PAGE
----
Conservatives emboldened by the Tea Party movement couldn’t agree more.  The REINS Act was first introduced last year by Senator Jim DeMint (R-SC), and re-filed in January by Senator Rand Paul (R-KY).  Like all fiscally responsible legislation in the current Congress, the REINS Act’s best chance is in the House of Representatives where Rep. Geoff Davis (R-KY) is shepherding it towards passage. 

One of the brilliant aspects of the REINS Act is that it actually follows the Constitution’s process for passing legislation.  Unsurprisingly, this amounts to a restoration project. 

When federal agencies exploded in number during the New Deal, pro-government lawmakers delegated enormous amounts of legislative discretion to executive branch departments.  Rejecting the idea of limited government as outdated, liberal elites believed that politicians could only be trusted to empower bureaucrats with broadly worded mandates to regulate.  Filling in the details would be up to each agency.  That’s why agencies like the Environmental Protection Agency (EPA) have such wide latitude to impose rules on emissions, water and air quality without congressional approval. 

The same is true of the Department of Health and Human Services’ ability to implement – or issues waivers from – ObamaCare at whim.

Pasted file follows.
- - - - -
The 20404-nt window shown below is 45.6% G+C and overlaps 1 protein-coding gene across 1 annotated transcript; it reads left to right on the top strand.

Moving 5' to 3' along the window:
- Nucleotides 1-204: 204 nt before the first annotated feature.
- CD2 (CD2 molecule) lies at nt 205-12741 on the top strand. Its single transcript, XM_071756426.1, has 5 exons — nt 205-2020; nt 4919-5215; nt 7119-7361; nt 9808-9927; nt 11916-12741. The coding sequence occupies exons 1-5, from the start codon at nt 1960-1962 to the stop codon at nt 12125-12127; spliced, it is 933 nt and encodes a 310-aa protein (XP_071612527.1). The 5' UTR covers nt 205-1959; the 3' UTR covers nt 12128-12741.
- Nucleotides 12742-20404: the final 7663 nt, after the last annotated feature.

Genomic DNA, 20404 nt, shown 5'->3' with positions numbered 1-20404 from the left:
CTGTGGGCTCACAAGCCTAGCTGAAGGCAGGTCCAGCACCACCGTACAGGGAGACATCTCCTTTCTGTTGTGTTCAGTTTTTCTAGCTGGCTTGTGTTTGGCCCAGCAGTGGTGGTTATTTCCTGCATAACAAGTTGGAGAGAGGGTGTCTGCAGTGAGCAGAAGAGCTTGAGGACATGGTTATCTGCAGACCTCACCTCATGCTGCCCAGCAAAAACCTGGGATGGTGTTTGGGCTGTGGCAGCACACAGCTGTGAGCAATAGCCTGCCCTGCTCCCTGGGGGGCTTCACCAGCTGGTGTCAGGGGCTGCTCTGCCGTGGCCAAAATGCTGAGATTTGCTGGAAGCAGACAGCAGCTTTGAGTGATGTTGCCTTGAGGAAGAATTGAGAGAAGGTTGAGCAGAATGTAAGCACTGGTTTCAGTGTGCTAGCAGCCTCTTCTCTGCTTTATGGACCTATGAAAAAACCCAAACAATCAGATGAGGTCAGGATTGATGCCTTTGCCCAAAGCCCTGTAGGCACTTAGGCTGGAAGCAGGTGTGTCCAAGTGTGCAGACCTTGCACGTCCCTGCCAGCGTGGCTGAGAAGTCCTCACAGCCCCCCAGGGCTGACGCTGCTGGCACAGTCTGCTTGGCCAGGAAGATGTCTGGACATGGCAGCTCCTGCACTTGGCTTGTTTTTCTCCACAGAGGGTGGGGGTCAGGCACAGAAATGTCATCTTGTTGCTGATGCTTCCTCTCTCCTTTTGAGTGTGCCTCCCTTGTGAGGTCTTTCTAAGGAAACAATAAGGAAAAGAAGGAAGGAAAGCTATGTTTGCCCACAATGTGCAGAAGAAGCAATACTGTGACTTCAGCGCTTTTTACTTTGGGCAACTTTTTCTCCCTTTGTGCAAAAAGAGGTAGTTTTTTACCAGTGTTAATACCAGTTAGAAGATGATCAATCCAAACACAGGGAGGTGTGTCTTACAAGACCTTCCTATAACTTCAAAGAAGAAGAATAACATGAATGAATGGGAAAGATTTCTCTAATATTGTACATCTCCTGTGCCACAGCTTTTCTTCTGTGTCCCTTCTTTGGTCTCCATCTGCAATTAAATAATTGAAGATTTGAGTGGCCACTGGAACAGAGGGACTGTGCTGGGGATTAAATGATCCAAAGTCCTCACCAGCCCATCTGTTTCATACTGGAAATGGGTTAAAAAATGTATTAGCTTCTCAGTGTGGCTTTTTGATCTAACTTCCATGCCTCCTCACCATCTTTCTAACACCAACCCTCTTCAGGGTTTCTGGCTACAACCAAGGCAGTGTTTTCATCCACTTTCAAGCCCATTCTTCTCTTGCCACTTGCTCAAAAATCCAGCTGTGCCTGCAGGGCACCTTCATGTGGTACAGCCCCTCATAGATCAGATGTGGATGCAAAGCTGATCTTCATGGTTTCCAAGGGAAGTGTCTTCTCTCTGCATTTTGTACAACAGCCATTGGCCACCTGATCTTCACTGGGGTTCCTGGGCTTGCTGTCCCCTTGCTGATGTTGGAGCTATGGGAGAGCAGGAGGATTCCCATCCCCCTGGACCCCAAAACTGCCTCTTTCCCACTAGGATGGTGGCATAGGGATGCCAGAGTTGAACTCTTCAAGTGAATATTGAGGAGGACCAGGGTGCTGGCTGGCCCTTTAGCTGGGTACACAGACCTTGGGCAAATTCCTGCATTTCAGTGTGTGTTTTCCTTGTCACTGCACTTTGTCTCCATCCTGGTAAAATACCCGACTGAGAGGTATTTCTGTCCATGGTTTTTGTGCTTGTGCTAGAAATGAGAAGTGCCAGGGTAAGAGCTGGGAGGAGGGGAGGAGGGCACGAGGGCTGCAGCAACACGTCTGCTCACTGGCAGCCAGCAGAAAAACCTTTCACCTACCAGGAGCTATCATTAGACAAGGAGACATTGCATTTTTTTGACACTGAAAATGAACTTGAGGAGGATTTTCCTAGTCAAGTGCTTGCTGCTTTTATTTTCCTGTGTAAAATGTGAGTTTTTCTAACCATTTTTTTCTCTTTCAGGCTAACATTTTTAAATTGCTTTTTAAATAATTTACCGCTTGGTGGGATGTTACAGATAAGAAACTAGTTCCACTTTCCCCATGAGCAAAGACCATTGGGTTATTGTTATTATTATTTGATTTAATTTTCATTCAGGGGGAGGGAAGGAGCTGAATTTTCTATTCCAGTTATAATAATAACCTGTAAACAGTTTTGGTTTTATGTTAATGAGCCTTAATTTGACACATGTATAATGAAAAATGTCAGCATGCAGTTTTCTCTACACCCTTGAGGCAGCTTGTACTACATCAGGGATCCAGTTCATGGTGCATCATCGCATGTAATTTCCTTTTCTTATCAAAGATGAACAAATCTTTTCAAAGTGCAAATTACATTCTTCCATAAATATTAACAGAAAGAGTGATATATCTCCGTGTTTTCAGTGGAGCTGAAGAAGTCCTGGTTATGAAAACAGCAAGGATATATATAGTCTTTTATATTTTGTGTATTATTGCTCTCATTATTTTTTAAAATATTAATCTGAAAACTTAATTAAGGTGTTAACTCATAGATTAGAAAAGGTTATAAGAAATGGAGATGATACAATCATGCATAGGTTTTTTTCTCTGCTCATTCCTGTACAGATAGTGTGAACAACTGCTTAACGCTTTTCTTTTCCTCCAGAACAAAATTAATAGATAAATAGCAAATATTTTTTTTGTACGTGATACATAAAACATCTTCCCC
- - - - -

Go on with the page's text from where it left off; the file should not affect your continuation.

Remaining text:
No wonder these power-grab laws are called “enabling” statutes.  

The intent of the REINS Act is to reverse the regulatory trend by reintroducing direct congressional oversight to agency rulemaking.  Just like a proposed bill in Congress, if a major rule fails to get majority support in both houses, it fails.  It would also be defeated if a president issues a veto and Congress fails to override. 

In a sign of just how much liberals cherish their monopoly on bureaucratic power, activists inside and outside the government claim that passing the REINS Act would grind agency rulemaking to a halt. 

As usual, the liberal hysteria is much ado about nothing.  Only about 3 – 5% of all federal rulemakings is considered major, and even that designation is determined by the head of the Office of Information and Regulatory Affairs, an executive branch official. 

The real problem for liberals is that the REINS Act returns accountability to political actors in the legislative and executive branches. 

For too long, the liberal conceit has been that politics and policy should be separate.  The effect robs voters of the means to hold elected officials accountable for the actions of unelected bureaucrats.  The REINS Act is a commonsense way to restore the link between the people and the government that ostensibly serves them. 

Question of the Week   
How many times in the history of the U.S. House of Representatives has a Speaker been voted out in the middle of his term of office?
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Quote of the Day   
"Each time there's a shooting like the one that took place in Oregon on Thursday, a choir of politicians and pundits rises up to pretend they have known all along how to stop such incidents from happening. If only people had listened to them in advance! What they wanted to tell everyone all along was that one or another gun control proposal would have solved the problem. They are not only wrong, but…[more]
—The Editors, Washington Examiner
— The Editors, Washington Examiner